Heartbleed Bug And Online Security: 7 Tips For Creating Stronger Passwords

 @ThisIsPRop.ross@ibtimes.com
on April 12 2014 7:15 PM
heartbleed-password
Generating a strong password should take time and a lot of creativity. Creative Commons

In the aftermath of one of the biggest security breaches the Internet has ever seen, Web users are scrambling to determine whether their online accounts were affected and if they should act on it.

Earlier this week, experts uncovered the Heartbleed bug, a massive security flaw in the OpenSSL software that is used to encrypt online communications, possibly putting hundreds of thousands of Web and email servers worldwide into the hands of hackers.

The Heartbleed bug tricks servers running OpenSSL into revealing decryption keys stored on a server’s memory. With these keys, hackers can intercept sensitive information like passwords and credit card numbers.

The Heartbleed bug, which may have compromised such high-profile services as Tumblr, Yahoo, Flickr, Gmail and GoDaddy, exposed one of the pitfalls of living with personal information online and felt to many like a major violation of privacy. Perhaps worst of all, it went undetected for more than two years.

Fortunately, by now, most sites that were vulnerable to the Heartbleed bug have since patched it. While it’s never really been clear which sites were exposed and which weren’t, many Internet companies have recommended updating your passwords. At any rate, it’s always a good idea to update your login information pretty regularly.

Here are seven tips for creating stronger, harder-to-crack passwords.

Don’t use personal information. Your name, birthday, hometown and other information that can be easily discovered by a quick social media search shouldn't be used in your passwords.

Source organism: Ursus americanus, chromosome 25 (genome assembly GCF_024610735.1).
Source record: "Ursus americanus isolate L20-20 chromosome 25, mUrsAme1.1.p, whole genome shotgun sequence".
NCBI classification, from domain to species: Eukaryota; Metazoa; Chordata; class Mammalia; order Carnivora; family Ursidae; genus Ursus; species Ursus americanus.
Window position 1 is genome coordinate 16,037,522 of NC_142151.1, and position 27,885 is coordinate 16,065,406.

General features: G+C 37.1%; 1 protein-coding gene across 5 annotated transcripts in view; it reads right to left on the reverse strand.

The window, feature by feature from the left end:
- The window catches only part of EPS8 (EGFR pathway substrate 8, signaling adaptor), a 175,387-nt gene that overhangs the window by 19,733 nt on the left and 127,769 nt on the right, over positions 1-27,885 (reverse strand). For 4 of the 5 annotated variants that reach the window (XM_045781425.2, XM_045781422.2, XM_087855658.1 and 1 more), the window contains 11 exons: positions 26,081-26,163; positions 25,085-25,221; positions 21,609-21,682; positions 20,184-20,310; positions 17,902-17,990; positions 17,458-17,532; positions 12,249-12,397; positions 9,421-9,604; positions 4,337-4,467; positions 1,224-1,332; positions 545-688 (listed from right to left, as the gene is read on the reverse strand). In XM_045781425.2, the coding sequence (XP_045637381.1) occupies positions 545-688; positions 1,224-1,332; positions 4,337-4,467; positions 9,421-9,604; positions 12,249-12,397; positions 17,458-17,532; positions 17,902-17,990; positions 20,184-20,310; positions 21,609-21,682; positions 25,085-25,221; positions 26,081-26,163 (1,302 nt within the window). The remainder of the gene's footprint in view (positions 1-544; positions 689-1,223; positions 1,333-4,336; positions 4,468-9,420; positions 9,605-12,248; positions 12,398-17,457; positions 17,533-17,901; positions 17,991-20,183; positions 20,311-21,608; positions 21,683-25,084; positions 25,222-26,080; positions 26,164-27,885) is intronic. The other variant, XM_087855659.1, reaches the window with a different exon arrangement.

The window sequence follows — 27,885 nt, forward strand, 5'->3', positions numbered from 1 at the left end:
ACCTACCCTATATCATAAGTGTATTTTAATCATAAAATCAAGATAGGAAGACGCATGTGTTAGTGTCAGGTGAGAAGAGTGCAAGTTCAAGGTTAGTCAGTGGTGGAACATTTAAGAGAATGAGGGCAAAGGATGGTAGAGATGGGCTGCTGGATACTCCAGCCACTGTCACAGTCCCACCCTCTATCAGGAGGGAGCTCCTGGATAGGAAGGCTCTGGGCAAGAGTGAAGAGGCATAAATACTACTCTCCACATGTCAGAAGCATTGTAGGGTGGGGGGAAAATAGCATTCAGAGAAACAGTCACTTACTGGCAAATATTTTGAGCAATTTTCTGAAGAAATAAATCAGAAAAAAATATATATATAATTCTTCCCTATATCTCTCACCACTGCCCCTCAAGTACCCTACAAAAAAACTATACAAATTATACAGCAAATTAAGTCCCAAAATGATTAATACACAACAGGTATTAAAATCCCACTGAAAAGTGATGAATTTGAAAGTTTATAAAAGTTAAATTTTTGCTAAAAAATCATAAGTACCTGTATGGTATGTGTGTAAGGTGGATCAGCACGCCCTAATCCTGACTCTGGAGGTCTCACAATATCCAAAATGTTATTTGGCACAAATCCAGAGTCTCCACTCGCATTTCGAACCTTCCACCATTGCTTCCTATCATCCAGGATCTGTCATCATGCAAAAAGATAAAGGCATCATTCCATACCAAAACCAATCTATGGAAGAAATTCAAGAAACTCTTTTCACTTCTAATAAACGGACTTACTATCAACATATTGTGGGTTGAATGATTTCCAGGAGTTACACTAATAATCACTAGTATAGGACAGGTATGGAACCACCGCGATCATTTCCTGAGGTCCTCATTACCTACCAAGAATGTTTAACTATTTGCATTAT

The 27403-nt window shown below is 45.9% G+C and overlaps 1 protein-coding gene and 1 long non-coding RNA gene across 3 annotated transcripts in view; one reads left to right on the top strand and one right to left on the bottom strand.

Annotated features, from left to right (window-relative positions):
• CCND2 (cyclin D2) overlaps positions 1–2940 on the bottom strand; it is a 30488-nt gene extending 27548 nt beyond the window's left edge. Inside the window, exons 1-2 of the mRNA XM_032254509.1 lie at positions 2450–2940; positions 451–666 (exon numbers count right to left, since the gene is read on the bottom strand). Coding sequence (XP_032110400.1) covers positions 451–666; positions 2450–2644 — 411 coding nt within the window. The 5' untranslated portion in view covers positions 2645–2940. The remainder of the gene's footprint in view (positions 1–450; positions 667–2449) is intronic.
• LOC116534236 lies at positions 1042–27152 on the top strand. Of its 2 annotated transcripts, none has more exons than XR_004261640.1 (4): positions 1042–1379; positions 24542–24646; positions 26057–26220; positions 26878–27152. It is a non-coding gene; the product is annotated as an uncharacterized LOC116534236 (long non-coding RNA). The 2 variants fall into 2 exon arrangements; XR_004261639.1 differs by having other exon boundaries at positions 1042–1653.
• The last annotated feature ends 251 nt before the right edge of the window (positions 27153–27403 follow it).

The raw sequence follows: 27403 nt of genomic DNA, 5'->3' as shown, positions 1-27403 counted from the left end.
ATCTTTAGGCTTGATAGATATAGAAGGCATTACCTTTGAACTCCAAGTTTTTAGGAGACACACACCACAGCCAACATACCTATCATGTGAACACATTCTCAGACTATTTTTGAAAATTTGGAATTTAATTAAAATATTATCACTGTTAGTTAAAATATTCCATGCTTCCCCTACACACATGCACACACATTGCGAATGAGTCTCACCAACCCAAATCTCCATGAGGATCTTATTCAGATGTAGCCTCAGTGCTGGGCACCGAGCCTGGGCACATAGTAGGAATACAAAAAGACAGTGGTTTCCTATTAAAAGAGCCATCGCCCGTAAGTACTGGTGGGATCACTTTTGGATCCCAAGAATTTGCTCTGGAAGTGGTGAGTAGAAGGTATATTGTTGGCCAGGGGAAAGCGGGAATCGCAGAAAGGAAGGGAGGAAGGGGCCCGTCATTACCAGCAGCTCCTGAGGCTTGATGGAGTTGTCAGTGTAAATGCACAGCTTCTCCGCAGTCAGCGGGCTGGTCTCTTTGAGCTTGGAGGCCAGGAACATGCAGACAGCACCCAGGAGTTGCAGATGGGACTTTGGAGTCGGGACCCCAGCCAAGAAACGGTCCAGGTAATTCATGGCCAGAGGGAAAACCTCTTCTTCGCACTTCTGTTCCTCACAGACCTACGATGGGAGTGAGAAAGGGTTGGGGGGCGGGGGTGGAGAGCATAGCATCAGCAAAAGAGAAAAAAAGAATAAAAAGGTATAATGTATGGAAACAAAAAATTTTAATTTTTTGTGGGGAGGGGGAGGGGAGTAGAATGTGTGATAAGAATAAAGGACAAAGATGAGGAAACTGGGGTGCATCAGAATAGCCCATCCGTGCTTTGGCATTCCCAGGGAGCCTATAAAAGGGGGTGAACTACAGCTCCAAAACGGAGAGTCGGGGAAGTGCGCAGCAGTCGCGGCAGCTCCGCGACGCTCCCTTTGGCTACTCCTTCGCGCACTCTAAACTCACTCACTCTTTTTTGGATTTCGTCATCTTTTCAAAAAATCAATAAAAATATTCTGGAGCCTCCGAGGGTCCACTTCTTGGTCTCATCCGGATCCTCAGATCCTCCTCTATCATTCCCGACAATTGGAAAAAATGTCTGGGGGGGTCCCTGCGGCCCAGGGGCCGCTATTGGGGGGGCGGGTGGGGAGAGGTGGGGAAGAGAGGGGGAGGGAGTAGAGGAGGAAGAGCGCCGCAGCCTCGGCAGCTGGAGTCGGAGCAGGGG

That means things like “JaneOhio” and “JimMay12” should never be considered.

Add special characters, numbers and punctuation. The most popular passwords are, even to this day, “123456” and “password.” Only a birdbrain would think he’s safe from hackers with a password like that.

The more special characters, numbers and random punctuation you have in your password, the more difficult it is for someone to guess it. Get as many of them as you can in there, and space them randomly, even in the middle of words (“blo_7ssom#9,” for example.)

Invert the password. Tech2 recommends making your password more complicated by flipping a password you’ve already created and tacking it onto the end, should space allow for it (and you should definitely always take advantage of more character space when it comes to making passwords!)

For example, if you’ve decided your password will be “sNa_1L3,” invert it (“3L1_aNs”) and add it to the password. You’ve now got “sNa_1L33L1_aNs,” which is much harder for someone to guess.

Don’t use the same passwords for all your accounts. It’s just not a good idea. Imagine if a hacker cracks your password. They now have access to ALL your social media and email accounts and any banking you do online.

This is where the next tip will come in handy.

Get a password manager. Password managers help you generate several random, strong passwords, then store them so you don’t have to think of them every time you go to log into an account. You then have one “master” password that allows you to access all the others.

Password managers tend to use multiple forms of encryption so that passwords are extra, extra hard to break. LastPass, Dashlane, 1Password, Keeper and PassswordBox are all great choices.  

Intentionally misspell words. “Most brute force attacks to determine your password will have a reference dictionary,” Tech2 reports. “Common words” are easier to figure out than others. Why not throw hackers a curveball by intentionally misspelling a word in your password?

“UniCorn73#_4” could become “OoniKorn73#_4.” Get creative!

Use a sentence to create your password. Pick your favorite line from a song, a poem or a movie quote. Then, take the first letter of every word and string them together. You’re your own random word generator!

For instance, "Toto, I've a feeling we're not in Kansas anymore” can become “TIafwniKa.” A good start!

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